Tuesday, April 19, 2011

DEP to Drillers: Stop Sending Waste Fluid to Wastewater Treatment Plants

Today acting Department of Environmental Protection (DEP) Secretary Michael Krancer called on all Marcellus Shale drilling operators to stop delivering waste fluids to the wastewater treatment facilities that currently accept it. He gives them one month – until May 19 – to honor this request.

The reason? Right now the wastewater treatment facilities that are accepting drilling wastes are grandfathered in under special provisions of last year’s Total Dissolved Solids (TDS) regulations. But “conditions have changed since implementation of the TDS regulations,” Krancer said. He pointed to more scientific data, improved technology and “increased voluntary wastewater recycling by industry” as reasons for no longer needing to dispose of drilling wastes through the public treatment facilities.

Twice in his remarks to the press Krancer alluded to the previous administration’s choice to allow wastewater treatment plants that had historically accepted drilling wastewater to continue to accept it, as long as they did not increase their input load of wastewater.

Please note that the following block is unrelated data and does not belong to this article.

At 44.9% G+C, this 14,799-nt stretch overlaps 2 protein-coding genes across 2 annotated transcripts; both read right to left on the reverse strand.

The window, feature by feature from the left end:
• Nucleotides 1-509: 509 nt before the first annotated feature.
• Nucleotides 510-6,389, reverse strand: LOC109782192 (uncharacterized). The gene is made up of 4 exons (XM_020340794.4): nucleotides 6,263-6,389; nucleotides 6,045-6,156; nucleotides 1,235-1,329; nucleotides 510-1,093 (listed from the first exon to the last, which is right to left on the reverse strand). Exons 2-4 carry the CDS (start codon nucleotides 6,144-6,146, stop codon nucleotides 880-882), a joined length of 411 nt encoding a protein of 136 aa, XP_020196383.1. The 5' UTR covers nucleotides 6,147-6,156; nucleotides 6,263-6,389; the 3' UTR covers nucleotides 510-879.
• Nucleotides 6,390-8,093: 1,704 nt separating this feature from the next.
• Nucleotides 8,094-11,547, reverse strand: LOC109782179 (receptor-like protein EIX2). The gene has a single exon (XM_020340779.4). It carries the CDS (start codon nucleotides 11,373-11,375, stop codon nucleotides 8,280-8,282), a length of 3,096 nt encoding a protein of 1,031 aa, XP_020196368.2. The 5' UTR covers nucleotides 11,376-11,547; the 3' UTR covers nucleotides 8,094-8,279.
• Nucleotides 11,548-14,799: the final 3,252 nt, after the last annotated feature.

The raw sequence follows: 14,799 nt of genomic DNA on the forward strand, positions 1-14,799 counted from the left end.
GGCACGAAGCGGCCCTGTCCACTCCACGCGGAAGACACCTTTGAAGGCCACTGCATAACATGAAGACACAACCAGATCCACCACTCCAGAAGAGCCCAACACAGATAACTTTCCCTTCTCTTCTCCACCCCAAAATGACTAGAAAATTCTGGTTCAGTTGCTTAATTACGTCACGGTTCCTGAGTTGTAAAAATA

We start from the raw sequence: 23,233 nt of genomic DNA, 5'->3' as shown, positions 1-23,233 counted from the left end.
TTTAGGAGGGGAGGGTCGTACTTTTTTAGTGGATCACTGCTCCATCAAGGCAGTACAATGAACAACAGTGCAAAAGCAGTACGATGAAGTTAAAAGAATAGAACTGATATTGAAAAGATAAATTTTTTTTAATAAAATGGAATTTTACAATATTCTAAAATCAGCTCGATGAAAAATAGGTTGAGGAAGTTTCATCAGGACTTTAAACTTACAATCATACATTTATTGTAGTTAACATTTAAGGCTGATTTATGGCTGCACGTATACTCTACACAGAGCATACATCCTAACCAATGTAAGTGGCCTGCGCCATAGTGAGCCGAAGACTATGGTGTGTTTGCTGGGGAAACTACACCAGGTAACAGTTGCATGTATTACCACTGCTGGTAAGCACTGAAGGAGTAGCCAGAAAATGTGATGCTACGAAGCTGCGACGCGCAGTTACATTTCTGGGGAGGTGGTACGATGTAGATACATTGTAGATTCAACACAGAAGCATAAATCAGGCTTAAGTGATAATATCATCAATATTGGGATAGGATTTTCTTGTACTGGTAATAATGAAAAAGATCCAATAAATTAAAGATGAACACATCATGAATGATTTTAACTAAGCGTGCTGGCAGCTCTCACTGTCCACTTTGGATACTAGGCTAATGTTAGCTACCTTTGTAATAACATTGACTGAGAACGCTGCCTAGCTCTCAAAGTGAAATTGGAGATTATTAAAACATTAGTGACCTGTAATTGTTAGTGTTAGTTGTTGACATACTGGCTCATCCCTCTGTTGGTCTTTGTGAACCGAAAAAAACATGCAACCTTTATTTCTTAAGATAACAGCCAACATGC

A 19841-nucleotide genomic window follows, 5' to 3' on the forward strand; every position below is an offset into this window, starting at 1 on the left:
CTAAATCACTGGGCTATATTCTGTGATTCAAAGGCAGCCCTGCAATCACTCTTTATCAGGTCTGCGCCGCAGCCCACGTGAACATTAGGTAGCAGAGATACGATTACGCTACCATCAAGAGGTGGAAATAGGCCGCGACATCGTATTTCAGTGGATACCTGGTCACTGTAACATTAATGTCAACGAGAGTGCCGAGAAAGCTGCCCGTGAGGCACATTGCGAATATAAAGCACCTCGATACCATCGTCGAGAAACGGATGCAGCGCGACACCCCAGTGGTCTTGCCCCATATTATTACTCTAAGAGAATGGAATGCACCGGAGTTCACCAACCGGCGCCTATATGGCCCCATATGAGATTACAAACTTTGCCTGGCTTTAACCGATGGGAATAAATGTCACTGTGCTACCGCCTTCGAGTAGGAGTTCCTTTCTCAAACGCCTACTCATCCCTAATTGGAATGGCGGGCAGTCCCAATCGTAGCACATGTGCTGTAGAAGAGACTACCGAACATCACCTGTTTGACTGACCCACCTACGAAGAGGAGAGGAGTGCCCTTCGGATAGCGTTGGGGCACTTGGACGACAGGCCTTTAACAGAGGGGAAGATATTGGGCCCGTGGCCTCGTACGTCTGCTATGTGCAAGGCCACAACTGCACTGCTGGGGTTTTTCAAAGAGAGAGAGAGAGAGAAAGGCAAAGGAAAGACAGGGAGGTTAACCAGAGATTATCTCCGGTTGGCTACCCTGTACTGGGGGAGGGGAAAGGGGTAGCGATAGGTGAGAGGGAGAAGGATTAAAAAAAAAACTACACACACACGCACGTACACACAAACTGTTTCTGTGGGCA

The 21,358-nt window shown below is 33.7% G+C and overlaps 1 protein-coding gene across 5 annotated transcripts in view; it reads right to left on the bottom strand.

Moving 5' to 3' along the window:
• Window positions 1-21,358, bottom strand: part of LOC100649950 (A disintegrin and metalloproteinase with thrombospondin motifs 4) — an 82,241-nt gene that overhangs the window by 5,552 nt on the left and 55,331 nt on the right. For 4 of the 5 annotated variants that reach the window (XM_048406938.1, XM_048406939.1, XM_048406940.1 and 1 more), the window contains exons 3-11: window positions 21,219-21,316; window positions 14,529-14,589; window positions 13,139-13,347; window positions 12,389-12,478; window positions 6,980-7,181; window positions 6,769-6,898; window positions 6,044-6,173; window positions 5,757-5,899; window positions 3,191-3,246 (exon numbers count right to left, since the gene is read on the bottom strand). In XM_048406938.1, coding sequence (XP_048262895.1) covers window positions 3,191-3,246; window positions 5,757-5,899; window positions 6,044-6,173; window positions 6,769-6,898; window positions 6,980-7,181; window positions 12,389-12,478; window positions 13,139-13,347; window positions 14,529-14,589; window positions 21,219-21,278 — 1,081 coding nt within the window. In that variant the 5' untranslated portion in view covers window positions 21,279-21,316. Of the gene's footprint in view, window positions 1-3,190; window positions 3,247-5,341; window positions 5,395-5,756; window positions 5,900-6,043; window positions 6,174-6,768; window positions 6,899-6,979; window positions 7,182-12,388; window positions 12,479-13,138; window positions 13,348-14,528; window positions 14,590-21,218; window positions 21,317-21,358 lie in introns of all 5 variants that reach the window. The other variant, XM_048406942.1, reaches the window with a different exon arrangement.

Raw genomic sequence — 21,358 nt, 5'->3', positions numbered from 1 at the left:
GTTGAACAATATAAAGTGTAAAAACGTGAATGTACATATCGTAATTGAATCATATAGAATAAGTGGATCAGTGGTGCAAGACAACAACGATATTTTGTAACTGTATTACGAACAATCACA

But more than half of those facilities are up for permit renewal. “Now is the time to take action to end this practice,” Krancer told the press.

The 2010 revised regulations require publicly owned treatment works and centralized waste treatment facilities to treat new or increased discharges of TDS to more stringent standards. Removing TDS from water also removes bromides.

Recent surface water sampling has found elevated levels of bromide in rivers in the Western portion of the state, where the majority of natural gas drilling is taking place. Bromide, itself non-toxic, turns into a combination of potentially unsafe compounds called Total Trihalomethanes once it is combined with chlorine for disinfection at water treatment facilities.

“There are several possible sources for bromide other than shale drilling wastewater,” Krancer said. He believes that if wastewater treatment plants stop accepting drilling waste the bromide concentrations would “quickly and significantly decrease.”

You can read the DEP press release here.

No comments:

Post a Comment